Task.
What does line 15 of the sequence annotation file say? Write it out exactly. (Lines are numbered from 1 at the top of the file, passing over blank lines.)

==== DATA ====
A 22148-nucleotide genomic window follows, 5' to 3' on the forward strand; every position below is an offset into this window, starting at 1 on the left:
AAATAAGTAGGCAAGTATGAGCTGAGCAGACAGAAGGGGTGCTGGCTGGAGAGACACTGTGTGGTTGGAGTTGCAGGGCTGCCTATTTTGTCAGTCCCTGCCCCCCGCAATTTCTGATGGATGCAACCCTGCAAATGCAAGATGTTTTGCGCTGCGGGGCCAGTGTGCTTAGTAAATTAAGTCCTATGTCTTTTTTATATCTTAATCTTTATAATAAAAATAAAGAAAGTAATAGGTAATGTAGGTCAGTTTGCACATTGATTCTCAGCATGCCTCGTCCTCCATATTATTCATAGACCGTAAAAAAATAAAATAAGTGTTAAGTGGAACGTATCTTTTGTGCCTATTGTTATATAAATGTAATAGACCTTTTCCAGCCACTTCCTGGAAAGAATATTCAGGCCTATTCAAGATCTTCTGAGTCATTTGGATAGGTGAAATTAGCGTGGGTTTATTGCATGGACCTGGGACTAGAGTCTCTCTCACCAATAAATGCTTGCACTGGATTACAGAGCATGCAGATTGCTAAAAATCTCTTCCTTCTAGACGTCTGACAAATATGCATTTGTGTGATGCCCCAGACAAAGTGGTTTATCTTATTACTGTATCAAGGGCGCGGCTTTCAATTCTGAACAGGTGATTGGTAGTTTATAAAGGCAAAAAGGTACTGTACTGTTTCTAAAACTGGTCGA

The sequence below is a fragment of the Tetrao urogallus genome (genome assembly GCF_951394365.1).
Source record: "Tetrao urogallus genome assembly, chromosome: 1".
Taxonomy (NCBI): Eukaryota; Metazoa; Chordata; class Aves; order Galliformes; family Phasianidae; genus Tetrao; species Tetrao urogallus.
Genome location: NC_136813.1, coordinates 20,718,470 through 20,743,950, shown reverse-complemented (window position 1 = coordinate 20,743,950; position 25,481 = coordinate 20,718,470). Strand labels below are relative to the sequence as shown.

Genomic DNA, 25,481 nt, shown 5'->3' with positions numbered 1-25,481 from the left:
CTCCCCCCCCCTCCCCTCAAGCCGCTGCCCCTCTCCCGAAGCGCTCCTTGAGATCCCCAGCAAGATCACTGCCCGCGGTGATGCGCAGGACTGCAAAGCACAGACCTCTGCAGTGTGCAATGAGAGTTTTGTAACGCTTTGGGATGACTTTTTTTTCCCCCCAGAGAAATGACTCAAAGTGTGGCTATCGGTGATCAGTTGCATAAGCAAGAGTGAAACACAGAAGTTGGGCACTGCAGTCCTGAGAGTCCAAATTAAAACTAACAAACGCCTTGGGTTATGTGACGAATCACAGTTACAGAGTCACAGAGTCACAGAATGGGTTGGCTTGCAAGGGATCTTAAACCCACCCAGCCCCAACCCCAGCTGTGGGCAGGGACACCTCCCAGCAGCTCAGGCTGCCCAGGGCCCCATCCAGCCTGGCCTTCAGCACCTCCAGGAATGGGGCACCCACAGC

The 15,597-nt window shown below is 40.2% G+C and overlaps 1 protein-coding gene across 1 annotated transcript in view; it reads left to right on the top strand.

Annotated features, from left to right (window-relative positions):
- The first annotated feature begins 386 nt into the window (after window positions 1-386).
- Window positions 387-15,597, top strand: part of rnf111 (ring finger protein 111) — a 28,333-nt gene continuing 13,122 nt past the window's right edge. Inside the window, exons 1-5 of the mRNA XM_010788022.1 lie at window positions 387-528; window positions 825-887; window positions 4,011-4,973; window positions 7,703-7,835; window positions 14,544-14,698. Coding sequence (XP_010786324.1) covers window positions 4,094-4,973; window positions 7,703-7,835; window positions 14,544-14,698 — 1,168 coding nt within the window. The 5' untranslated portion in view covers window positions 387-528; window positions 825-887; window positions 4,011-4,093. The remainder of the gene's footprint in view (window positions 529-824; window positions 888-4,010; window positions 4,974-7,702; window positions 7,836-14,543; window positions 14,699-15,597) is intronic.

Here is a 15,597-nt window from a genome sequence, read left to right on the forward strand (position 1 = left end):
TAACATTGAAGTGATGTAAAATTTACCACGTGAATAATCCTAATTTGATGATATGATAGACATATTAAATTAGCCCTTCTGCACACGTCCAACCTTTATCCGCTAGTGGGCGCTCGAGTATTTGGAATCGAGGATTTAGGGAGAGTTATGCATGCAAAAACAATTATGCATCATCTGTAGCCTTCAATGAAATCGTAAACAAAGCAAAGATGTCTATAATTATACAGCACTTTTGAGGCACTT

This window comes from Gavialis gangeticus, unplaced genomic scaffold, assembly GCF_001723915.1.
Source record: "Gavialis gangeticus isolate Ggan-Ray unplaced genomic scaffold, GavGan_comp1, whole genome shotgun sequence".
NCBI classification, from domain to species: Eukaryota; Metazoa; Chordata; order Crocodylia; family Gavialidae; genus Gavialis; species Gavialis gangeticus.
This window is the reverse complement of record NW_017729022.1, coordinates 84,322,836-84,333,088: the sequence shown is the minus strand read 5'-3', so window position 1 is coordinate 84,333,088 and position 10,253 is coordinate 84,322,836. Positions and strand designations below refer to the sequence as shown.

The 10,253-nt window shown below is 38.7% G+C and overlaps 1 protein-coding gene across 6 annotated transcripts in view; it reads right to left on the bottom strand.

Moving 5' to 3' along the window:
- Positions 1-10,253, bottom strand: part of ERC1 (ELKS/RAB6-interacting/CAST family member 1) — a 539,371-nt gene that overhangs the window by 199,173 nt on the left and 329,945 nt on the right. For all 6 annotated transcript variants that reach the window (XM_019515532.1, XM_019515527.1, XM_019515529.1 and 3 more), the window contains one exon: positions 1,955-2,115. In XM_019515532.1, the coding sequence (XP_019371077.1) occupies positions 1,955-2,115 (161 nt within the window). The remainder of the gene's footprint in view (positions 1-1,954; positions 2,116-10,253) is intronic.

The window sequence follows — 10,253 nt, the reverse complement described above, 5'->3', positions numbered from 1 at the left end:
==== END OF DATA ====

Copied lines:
This window comes from Gavialis gangeticus, unplaced genomic scaffold, assembly GCF_001723915.1.